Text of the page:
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12 Jan

Low Rate or Low Borrowing Cost?

Mortgage Tips

Posted by: Jordan Thomson

Low Rate or Low Borrowing Cost?

Would you rather have the lowest mortgage rate or the lowest borrowing cost?

If you picked the latter, good for you. You’re mortgage savvy, and you’re in the minority.

Check out this chart from a recent Manulife survey. Its findings show that the “interest rate” dominates all other factors when consumers pick a mortgage. That’s great news for a rate comparison site like this one, but it’s not great news for borrowers.

 

According to respondents, “how much interest I’ll pay over the life of the mortgage” is far less important than the rate. That’s like judging the fastest sports car by horsepower alone. One metric doesn’t tell the whole story.

The interest rate reflects but one component of mortgage cost (the regular interest expense). It doesn’t reveal the other ways lenders “get ya” in the pocketbook.

The reason the interest rate is such a dominant consideration for borrowers is because most people can’t quantify what else a mortgage lender might charge them.

In fact, there’s a laundry list of extra costs. Many lenders, for example, have:

  • High mortgage penalties for refinancing or terminating early
  • High rates when existing customers try to refinance before maturity
  • High rates when existing customers try to convert a variable to a fixed
  • High rates when existing customers try to renew
  • Tight restrictions on how long you can port with no penalty
  • Penalties if you need to increase your mortgage before maturity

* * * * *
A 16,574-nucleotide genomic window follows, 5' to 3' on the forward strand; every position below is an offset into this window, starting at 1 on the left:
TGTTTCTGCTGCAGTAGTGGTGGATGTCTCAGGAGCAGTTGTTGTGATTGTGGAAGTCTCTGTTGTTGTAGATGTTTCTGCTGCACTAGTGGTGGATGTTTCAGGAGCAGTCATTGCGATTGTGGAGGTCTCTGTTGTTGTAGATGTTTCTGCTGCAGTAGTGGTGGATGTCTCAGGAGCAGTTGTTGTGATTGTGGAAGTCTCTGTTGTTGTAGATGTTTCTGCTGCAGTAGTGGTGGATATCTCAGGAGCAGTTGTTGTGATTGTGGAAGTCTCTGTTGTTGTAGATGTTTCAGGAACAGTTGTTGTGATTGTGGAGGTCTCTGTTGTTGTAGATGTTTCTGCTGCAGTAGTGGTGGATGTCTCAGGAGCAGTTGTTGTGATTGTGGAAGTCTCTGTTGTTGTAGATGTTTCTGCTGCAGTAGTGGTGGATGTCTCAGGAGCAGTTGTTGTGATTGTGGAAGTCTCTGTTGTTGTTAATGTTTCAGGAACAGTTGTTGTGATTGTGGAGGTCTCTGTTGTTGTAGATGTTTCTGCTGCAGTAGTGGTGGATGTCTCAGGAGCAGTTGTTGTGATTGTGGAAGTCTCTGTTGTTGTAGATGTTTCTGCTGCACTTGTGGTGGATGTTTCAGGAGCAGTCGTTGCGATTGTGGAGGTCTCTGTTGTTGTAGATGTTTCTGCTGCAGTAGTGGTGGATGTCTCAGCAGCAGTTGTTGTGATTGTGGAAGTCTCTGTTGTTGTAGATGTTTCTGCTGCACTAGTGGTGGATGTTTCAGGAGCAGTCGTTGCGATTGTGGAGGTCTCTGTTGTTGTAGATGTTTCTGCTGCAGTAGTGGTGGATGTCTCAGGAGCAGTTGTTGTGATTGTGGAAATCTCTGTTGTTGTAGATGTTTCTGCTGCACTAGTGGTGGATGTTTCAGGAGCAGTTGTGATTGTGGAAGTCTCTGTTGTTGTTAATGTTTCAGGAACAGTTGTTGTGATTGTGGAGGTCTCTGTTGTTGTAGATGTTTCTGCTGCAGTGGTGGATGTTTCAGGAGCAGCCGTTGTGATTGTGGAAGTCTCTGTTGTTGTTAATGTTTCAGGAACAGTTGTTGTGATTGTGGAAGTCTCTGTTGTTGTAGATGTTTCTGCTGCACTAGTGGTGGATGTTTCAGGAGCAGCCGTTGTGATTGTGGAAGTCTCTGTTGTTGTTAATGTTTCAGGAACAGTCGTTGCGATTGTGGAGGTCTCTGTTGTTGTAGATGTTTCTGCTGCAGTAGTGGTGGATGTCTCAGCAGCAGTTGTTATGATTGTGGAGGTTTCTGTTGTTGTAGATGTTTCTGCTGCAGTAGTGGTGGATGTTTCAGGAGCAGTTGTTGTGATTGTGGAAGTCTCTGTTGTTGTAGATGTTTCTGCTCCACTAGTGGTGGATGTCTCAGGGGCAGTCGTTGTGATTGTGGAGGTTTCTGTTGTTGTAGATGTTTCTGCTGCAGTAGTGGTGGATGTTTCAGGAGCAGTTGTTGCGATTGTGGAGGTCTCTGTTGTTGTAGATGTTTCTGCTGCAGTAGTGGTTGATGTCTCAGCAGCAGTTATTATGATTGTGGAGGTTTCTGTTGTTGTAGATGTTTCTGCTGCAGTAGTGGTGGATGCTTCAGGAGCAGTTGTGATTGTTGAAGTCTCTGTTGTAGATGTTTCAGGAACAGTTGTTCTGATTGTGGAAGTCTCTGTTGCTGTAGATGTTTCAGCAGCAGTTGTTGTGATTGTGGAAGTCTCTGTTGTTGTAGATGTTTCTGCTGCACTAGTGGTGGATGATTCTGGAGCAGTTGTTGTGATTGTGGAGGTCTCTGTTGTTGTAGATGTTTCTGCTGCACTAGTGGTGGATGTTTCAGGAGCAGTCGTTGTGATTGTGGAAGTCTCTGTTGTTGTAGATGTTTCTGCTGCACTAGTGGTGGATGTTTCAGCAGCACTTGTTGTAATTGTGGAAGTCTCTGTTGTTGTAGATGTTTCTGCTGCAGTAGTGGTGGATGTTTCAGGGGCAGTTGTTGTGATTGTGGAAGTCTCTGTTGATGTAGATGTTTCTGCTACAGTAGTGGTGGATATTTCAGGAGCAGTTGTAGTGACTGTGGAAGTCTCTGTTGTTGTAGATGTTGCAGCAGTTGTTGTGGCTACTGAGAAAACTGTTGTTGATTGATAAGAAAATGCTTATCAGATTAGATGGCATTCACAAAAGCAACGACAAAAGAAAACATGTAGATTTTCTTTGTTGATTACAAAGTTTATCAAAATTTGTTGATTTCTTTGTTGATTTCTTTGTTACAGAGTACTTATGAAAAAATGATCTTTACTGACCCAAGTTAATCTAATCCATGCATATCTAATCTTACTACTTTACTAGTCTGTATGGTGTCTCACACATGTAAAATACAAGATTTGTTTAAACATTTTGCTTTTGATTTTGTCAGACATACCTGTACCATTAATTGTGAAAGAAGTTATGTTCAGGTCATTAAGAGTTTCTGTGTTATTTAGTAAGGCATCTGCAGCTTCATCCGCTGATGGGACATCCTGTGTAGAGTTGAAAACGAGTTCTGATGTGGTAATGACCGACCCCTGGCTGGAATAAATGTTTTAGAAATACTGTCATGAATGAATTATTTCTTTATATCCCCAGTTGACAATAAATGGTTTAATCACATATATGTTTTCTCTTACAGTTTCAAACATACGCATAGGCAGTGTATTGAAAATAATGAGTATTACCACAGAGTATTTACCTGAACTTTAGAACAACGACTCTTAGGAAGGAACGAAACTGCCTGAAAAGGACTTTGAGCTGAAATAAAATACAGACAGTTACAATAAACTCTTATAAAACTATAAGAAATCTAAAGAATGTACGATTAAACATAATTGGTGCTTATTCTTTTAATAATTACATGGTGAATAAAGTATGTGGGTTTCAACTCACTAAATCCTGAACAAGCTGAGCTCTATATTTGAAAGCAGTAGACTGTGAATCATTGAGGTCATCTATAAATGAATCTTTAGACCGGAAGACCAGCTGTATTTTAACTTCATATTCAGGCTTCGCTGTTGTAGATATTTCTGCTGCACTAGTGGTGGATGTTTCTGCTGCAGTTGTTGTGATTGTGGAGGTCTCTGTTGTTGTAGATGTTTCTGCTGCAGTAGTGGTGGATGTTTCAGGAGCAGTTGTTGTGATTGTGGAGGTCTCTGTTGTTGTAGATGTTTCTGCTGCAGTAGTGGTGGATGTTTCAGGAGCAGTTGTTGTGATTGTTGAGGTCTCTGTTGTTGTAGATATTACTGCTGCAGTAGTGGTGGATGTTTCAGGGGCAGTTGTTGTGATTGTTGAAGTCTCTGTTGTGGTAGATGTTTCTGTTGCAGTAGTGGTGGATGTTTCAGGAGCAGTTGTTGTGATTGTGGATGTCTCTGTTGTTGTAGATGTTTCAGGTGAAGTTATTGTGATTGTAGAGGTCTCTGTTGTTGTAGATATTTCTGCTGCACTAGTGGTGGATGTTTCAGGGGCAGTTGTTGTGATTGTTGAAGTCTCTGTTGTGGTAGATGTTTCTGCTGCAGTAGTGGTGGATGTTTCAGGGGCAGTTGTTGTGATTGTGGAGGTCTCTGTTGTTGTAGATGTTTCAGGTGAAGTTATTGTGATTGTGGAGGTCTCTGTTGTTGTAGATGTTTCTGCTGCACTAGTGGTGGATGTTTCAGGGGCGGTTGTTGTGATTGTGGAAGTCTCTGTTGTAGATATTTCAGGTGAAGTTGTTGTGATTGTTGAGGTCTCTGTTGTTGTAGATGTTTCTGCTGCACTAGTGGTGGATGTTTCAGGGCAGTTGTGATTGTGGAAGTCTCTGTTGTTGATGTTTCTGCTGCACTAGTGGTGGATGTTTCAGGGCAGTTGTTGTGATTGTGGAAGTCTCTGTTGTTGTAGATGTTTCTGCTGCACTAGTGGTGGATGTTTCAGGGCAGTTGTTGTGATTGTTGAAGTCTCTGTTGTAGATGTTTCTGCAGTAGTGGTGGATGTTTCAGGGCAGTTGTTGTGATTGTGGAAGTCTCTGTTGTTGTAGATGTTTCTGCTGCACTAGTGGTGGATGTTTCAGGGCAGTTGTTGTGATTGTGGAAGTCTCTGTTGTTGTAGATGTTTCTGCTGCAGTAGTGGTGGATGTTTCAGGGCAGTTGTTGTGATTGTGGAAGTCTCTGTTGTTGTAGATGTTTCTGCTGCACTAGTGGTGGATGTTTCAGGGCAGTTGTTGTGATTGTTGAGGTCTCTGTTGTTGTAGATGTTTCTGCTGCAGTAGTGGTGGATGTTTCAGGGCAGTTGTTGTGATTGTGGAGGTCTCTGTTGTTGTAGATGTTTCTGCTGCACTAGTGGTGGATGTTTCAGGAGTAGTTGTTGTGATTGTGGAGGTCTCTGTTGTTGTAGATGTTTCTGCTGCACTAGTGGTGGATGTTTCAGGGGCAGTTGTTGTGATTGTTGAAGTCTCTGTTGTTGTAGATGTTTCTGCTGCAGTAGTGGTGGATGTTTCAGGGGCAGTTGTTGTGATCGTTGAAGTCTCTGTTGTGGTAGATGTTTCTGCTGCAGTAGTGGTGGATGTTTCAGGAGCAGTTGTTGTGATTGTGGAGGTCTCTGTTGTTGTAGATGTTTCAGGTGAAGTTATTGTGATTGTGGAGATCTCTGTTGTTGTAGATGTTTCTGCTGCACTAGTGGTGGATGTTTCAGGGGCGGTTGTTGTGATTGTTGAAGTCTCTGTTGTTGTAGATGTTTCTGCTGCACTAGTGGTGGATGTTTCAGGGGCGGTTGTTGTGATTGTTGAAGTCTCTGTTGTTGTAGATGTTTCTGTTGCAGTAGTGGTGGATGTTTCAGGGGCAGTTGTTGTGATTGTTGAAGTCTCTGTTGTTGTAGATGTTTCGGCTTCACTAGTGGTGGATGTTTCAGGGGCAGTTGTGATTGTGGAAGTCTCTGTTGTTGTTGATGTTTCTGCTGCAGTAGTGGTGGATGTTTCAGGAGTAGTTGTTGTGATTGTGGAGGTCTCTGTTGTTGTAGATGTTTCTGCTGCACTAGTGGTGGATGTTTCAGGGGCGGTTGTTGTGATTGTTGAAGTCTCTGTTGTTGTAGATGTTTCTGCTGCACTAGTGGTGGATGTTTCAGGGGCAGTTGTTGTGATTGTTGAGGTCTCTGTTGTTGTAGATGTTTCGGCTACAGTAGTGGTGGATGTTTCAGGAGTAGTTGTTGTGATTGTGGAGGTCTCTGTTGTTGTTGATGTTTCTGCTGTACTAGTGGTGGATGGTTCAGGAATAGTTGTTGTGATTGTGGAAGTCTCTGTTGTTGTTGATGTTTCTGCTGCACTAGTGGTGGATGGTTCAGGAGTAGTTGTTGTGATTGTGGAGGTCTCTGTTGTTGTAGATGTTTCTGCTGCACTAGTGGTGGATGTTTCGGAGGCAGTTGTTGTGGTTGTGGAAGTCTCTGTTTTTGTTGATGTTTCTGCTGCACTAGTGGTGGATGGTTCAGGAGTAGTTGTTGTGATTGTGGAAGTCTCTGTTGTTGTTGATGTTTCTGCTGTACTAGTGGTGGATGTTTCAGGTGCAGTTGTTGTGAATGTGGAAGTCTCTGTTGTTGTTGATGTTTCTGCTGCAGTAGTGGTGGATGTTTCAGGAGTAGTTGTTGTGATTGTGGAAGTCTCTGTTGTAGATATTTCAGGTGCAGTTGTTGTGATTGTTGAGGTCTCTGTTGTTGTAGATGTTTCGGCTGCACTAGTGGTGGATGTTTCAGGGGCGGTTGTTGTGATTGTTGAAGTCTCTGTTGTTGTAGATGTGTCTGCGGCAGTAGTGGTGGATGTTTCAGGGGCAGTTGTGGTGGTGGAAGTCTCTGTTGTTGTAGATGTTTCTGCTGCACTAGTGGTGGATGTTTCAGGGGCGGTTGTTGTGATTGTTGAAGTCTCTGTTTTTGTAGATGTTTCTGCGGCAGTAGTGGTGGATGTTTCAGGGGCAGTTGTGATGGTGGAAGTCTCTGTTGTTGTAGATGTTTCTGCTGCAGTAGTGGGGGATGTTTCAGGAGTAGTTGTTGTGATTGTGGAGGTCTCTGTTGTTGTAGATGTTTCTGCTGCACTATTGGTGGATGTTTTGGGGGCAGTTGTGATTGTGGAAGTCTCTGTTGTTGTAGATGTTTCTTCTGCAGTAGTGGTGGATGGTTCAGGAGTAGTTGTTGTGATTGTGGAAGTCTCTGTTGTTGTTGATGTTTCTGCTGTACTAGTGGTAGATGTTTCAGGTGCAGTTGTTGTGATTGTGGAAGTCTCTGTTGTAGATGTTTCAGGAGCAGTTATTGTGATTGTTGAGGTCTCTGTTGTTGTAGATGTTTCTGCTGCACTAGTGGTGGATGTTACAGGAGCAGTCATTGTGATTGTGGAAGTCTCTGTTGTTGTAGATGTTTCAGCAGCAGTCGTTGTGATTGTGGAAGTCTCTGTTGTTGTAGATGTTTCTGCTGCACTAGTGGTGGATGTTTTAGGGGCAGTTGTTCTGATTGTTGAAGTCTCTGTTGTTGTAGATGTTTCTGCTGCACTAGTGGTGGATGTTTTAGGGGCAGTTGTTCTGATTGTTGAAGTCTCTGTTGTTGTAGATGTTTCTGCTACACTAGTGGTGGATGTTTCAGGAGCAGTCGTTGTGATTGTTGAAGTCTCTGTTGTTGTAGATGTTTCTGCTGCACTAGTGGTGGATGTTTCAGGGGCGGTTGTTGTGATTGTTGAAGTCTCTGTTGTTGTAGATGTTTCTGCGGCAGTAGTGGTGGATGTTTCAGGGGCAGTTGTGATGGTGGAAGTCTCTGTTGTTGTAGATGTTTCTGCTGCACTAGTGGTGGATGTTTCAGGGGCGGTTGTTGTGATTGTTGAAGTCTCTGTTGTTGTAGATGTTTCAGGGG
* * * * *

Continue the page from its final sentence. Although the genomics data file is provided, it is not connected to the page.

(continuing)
• Prepayment restrictions
  • No ability to renew early (a potential problem in a rising rate environment)
  • More costly compounding on floating-rate mortgages
  • High discharge fees, reinvestment fees, and,
  • Less favourable registration methods — e.g., collateral charge mortgages, which are inappropriate for many.

If drawbacks like these never affect you, then selecting the lowest rate (for the most suitable term) will save you the most money. But the odds are against you not needing flexibility.

The statistical reality is that most people change their mortgage sooner than every five years. And that’s where the fine print in a lender’s contract can easily cost you the equivalent of 0.10% to 0.50% extra interest per year.

Unfortunately, it’s not easy to quantify the benefit of mortgage flexibility. In theory, if you wanted to evaluate the true “best” mortgage, you’d have to:

  1. make assumptions about what changes you might make to the mortgage
  2. predict when you might make those changes
  3. estimate future interest rates
  4. calculate the expected borrowing cost of each mortgage given these factors
  5. objectively compare all this information.

In practice, that’s near impossible for most consumers, and even for most bankers and brokers.

This is why so many borrowers focus on the rate instead of what they may actually pay.

At the Spy we’re developing technology to make this analysis process easier for you. It’s a ginormous programming undertaking, but it’s coming and we’ll keep you posted.

In the meantime, don’t be afraid to pay a little extra for a highly flexible mortgage, especially if you’re locking into a 5-year fixed rate. Five basis points more on the rate could save you 20 after closing. True fact.

Posted originally by Rate Spy Staff.